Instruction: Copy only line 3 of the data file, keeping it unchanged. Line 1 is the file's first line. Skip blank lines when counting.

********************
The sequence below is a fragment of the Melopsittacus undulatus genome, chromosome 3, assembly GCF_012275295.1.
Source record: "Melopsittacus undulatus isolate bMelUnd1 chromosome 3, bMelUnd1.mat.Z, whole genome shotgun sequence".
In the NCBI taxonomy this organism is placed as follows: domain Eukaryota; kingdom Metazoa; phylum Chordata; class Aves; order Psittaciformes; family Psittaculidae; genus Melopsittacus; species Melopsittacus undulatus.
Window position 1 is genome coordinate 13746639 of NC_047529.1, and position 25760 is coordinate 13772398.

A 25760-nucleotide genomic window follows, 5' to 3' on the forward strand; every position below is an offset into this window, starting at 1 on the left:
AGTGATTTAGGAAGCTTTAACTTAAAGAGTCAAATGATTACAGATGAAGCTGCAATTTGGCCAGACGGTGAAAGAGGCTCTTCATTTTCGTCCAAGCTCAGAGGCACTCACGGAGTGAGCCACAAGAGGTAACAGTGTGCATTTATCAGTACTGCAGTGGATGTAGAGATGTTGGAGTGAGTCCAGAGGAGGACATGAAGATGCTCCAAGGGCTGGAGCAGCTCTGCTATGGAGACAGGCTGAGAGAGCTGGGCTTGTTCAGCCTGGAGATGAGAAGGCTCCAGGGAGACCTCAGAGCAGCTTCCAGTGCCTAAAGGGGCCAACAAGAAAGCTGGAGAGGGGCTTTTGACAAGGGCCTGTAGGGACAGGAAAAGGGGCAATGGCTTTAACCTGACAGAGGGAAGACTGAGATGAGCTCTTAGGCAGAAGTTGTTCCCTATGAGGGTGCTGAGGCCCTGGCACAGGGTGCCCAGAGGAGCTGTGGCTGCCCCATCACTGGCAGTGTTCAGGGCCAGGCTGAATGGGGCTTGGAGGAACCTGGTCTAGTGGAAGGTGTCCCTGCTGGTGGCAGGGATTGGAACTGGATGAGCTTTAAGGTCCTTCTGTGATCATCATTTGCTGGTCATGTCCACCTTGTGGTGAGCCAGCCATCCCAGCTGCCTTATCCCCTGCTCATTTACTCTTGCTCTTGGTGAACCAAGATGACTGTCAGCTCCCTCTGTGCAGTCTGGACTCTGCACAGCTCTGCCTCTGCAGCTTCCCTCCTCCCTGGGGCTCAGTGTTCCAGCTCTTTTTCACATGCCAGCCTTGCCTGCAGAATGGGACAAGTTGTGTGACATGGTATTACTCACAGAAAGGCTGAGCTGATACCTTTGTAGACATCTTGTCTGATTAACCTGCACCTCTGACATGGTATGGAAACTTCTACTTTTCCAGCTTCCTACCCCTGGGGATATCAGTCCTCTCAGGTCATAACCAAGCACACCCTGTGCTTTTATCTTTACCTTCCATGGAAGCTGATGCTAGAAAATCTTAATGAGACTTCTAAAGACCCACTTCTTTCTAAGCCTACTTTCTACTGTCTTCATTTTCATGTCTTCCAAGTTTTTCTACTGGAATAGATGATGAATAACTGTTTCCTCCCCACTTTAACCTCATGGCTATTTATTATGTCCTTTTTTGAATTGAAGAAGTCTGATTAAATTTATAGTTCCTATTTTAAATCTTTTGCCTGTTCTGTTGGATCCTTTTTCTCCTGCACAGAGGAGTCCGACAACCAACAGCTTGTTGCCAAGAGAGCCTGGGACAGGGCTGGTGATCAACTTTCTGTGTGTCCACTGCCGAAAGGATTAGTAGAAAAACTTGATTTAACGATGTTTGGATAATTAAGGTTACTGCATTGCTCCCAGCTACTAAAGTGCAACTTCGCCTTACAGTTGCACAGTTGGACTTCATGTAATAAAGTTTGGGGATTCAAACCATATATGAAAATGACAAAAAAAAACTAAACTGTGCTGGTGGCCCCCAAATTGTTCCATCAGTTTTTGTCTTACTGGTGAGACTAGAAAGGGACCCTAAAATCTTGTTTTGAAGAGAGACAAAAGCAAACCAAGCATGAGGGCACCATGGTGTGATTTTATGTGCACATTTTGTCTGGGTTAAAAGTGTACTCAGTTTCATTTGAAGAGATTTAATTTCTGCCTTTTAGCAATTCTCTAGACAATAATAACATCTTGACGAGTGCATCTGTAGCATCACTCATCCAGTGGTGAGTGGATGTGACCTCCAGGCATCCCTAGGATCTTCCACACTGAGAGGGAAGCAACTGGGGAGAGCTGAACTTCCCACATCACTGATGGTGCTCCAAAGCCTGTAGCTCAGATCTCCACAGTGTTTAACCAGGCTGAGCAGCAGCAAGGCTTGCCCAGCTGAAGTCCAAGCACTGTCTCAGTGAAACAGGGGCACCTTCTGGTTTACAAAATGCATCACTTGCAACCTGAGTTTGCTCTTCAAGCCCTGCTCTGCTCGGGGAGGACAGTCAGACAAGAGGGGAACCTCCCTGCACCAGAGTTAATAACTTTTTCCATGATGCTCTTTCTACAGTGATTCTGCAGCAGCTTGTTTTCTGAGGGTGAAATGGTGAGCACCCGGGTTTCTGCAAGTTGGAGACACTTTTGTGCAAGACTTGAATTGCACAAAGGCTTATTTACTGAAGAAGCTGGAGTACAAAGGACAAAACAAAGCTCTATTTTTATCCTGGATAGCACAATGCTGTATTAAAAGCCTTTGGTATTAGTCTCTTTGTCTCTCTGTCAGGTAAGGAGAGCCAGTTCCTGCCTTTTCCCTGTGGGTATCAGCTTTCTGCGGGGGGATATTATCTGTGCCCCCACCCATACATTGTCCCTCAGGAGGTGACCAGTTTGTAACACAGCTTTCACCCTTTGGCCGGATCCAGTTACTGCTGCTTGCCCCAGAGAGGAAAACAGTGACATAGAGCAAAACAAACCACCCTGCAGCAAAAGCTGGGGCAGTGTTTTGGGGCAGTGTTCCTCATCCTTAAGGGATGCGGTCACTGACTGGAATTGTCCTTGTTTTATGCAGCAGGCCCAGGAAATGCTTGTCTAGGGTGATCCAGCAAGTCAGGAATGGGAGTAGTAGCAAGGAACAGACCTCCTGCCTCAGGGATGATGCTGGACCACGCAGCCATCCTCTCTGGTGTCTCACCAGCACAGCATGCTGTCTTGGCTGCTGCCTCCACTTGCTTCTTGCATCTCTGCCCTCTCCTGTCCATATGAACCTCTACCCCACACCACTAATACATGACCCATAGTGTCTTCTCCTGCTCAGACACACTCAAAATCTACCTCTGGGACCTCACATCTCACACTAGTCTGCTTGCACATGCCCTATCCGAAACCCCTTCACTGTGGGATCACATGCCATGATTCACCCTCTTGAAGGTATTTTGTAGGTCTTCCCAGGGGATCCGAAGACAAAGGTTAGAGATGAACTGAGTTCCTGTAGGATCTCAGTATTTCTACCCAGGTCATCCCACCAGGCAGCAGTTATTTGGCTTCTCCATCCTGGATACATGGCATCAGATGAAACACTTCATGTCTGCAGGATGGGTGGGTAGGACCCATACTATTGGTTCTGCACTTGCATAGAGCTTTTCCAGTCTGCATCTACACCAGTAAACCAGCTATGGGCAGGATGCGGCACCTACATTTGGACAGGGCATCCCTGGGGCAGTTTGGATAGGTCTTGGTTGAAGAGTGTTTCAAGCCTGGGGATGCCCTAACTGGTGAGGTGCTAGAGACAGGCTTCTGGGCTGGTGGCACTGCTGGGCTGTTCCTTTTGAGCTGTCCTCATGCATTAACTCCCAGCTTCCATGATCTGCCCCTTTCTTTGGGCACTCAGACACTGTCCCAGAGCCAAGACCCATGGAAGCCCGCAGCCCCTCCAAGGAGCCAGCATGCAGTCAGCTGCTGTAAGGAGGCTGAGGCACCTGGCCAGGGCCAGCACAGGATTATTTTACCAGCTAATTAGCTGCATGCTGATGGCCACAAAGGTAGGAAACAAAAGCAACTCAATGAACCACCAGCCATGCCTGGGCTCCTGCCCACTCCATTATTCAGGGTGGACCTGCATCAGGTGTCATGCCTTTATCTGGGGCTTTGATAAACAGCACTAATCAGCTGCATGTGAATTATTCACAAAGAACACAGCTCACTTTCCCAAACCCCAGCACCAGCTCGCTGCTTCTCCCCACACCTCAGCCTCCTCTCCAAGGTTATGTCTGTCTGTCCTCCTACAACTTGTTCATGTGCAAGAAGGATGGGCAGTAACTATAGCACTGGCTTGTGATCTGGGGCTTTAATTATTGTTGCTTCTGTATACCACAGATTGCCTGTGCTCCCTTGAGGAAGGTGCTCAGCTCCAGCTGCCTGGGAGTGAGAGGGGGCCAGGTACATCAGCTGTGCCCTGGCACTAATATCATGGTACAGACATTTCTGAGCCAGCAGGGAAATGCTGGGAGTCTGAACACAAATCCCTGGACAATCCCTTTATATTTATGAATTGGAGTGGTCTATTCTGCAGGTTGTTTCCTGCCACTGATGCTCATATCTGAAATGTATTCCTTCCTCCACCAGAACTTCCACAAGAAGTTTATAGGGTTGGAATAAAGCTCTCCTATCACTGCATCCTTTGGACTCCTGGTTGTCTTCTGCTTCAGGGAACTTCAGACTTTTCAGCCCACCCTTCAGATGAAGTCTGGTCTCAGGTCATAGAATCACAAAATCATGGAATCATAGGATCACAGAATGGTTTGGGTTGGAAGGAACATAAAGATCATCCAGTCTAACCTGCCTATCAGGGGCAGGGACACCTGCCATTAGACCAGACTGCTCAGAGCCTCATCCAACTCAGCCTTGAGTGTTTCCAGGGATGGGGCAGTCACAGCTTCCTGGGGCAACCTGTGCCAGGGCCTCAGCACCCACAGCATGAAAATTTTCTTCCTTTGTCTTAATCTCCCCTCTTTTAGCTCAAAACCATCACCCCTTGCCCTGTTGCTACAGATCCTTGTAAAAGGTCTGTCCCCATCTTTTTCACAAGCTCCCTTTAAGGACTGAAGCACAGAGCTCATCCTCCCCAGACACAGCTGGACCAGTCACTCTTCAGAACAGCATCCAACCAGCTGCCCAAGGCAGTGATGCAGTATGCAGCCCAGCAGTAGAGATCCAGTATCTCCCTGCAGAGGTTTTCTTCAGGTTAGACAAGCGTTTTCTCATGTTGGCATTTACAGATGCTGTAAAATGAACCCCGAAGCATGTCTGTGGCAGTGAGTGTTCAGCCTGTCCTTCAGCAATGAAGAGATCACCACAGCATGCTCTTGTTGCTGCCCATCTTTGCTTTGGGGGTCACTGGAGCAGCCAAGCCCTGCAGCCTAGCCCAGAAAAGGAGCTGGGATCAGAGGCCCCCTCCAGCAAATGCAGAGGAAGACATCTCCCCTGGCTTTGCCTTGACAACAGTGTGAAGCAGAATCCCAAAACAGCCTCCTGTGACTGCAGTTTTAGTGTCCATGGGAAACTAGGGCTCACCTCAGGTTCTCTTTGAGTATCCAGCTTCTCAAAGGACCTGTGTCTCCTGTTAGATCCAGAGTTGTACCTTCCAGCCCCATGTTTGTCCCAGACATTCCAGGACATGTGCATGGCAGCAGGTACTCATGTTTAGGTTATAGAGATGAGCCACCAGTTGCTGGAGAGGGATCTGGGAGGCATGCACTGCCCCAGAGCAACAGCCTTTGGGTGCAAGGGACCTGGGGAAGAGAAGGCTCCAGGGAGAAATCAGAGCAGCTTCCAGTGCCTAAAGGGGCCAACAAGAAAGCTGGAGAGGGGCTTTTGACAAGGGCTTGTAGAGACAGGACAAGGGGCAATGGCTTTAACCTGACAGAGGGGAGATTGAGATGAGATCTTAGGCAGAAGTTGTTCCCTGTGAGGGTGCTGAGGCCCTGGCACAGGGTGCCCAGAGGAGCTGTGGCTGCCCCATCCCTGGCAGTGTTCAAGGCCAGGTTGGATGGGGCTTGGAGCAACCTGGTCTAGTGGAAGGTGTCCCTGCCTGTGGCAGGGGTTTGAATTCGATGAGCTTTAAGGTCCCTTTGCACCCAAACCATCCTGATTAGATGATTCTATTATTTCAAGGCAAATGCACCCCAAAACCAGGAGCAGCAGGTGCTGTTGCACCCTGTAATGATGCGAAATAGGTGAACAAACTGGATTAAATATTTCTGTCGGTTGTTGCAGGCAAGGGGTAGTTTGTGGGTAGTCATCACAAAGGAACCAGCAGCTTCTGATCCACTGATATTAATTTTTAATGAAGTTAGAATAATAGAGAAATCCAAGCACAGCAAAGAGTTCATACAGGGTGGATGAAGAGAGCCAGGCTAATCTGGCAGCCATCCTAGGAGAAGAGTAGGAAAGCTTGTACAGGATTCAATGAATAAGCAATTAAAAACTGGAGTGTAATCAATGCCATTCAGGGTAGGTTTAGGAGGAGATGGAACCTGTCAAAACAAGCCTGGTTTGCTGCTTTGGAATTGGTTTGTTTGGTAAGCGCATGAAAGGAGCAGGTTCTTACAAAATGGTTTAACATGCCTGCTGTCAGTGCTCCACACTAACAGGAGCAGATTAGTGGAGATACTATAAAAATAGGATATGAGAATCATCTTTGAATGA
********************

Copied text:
In the NCBI taxonomy this organism is placed as follows: domain Eukaryota; kingdom Metazoa; phylum Chordata; class Aves; order Psittaciformes; family Psittaculidae; genus Melopsittacus; species Melopsittacus undulatus.